Doing Research in the 21st century

Tom Campbell on how learning from the Arts and Tech programme can help change our perceptions about arts research

The notion of art as a form of research is hardly a new idea, arguably it goes back to Aristotle, but in recent years it has been given a particular impetus. As the creative economy has grown in importance, so too has a confidence that arts and humanities need not be dependent on research methodologies from other disciplines. Alongside this, there is a greater awareness that creative attributes and practices can form the basis for inquiry, generating knowledge and refining insight.

These approaches become especially powerful when combined with research and development facilities and processes associated with science, engineering and software. The result has been a new and distinct kind of R+D, with innovation practices increasingly central to businesses and economies, but which are still to be fully recognised or described.

Anyone who has visited the Waag in Amsterdam, MadLab in Manchester or the Copenhagen Institute of Interactive Design, will know that these are not solely arts centres, laboratories, business incubators or education providers — although they might incorporate elements of all these. And while such places usually receive some form of public support, they are not delivery agencies and tend to be driven by curiosity rather than output-driven funding regimes.

A project from the Waag, Amsterdam

It might be better to think of them as research centres. After all, it would be hard to deny that this is what they do. They house multi-disciplinary teams of specialists who investigate issues and frame problems. They contribute to the knowledge base and they bring user-centred processes to develop new products and services. They incorporate scientific expertise and domain knowledge with a range of creative practices and design tools.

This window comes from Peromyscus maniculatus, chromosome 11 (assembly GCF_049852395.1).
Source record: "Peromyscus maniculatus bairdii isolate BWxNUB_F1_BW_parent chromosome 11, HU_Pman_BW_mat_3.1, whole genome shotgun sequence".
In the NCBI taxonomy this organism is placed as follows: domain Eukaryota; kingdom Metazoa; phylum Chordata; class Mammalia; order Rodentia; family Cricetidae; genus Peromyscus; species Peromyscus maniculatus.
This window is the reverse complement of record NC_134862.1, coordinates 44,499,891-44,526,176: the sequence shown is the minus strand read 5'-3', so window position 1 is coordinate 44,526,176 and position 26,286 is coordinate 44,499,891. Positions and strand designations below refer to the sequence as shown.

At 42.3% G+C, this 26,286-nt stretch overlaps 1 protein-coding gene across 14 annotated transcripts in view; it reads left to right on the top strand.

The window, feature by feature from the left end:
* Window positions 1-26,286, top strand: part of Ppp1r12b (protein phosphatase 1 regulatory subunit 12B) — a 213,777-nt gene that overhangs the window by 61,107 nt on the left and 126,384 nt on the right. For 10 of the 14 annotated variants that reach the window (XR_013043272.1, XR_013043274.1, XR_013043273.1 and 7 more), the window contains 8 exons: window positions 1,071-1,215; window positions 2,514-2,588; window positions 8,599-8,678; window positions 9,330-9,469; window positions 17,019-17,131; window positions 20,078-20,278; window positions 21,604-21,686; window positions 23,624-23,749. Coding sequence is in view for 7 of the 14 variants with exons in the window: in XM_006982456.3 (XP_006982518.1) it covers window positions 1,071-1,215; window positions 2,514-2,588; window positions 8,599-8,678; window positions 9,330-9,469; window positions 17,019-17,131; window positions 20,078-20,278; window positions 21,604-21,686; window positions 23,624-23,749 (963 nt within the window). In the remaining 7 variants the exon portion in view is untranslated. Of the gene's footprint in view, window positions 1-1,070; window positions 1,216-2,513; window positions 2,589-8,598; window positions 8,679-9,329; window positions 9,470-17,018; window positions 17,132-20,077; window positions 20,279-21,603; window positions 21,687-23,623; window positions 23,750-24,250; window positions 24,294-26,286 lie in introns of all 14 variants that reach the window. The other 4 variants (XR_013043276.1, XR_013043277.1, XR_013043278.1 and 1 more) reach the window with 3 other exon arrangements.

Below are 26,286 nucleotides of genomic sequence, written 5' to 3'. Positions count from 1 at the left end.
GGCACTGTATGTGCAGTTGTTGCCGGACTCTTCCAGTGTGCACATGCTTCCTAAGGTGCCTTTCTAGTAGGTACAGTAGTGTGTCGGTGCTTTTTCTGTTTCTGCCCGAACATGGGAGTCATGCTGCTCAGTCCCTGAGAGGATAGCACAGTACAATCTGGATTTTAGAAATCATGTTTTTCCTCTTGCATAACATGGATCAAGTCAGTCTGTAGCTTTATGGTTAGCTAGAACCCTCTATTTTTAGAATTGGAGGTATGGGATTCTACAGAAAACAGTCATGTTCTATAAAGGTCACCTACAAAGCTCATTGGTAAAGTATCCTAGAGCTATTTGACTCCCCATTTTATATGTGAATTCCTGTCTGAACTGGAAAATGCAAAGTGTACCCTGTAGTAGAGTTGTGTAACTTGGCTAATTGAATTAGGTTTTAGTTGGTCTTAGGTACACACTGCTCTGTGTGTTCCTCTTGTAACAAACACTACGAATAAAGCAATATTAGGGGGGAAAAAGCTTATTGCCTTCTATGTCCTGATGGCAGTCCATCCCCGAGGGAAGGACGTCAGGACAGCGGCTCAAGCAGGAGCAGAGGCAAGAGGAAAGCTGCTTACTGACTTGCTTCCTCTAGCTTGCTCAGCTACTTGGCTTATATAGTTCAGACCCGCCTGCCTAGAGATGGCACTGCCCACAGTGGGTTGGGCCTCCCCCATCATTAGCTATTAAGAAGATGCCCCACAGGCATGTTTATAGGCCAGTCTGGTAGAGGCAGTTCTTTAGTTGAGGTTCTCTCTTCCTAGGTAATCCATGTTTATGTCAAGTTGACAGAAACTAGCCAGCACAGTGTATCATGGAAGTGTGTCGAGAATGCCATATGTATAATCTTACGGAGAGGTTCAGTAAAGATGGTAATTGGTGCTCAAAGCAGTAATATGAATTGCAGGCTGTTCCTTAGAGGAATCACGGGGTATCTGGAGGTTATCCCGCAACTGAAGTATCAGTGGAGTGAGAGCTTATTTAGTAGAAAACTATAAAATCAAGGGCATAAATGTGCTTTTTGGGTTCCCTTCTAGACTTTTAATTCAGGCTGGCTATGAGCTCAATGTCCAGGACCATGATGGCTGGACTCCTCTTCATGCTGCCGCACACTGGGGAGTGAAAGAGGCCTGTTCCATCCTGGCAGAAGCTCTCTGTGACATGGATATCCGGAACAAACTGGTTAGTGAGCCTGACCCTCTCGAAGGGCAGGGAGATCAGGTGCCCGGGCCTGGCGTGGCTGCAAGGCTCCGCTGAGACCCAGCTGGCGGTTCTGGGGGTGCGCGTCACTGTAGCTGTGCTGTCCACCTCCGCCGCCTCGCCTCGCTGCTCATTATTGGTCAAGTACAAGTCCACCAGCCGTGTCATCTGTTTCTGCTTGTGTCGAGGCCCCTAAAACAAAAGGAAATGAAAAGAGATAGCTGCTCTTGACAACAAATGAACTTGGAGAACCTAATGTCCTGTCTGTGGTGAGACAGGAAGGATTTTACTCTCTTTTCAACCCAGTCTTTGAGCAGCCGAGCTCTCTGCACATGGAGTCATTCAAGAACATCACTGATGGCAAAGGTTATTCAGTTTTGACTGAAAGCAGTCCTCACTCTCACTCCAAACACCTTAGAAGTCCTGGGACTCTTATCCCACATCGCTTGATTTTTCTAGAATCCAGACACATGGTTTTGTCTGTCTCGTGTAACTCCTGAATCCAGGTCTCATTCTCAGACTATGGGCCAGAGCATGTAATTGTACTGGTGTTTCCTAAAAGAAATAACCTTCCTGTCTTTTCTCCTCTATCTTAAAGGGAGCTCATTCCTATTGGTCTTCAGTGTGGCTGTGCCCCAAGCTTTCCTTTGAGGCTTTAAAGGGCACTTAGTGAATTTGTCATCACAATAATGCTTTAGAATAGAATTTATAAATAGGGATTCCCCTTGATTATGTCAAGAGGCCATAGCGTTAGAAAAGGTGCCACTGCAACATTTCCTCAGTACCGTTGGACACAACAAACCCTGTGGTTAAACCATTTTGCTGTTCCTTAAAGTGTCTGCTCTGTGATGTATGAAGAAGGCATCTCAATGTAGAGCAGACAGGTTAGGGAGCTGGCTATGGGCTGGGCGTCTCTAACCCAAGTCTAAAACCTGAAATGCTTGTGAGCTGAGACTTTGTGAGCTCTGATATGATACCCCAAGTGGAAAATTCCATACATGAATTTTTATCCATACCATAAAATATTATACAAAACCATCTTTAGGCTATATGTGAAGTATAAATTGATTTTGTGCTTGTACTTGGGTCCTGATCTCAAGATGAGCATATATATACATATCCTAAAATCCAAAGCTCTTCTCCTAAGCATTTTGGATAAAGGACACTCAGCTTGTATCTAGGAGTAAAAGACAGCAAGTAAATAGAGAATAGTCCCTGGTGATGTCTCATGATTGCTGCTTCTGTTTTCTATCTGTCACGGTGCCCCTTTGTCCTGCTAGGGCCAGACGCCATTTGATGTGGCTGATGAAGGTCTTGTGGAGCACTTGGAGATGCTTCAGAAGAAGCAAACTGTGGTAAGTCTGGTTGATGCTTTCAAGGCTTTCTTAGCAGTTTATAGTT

As Marleen Stikker from the Waag has observed, such research is not just speculative, but a spectacle — a public act, with elements of performance and participation. The modern research facility tends to be an anonymous building in an out-of- town science park. By contrast, the likes of the Waag or Pervasive Media Studio are firmly located in town centres, attract visitors and run cultural programmes.

The cultural and economic rewards from such places can be considerable, but are yet to be sufficiently appreciated by funding bodies, regulators or academic institutes. Even the individual academics working with such centres and who draw on their resources often struggle to acknowledge them as research partners. As a result, well-established centres with international reputations can find themselves in a precarious position, dependent on short-term funding cycles and vulnerable to the planning and investment decisions of local authorities in a way which universities and government research institutes are largely protected from.

Securing validation therefore remains a challenge, and there is an onus on such centres themselves to better position what it is they do, and articulate the value that they bring. But more broadly, the very notion of research needs to be re-thought, broadened and possibly even rebranded for the 21 st century. Across the OECD, some 2.3% of total GDP goes on research and development — a figure that has remained roughly the same for many years. But government and industry need to be aware that there are now new ways for how they spend it.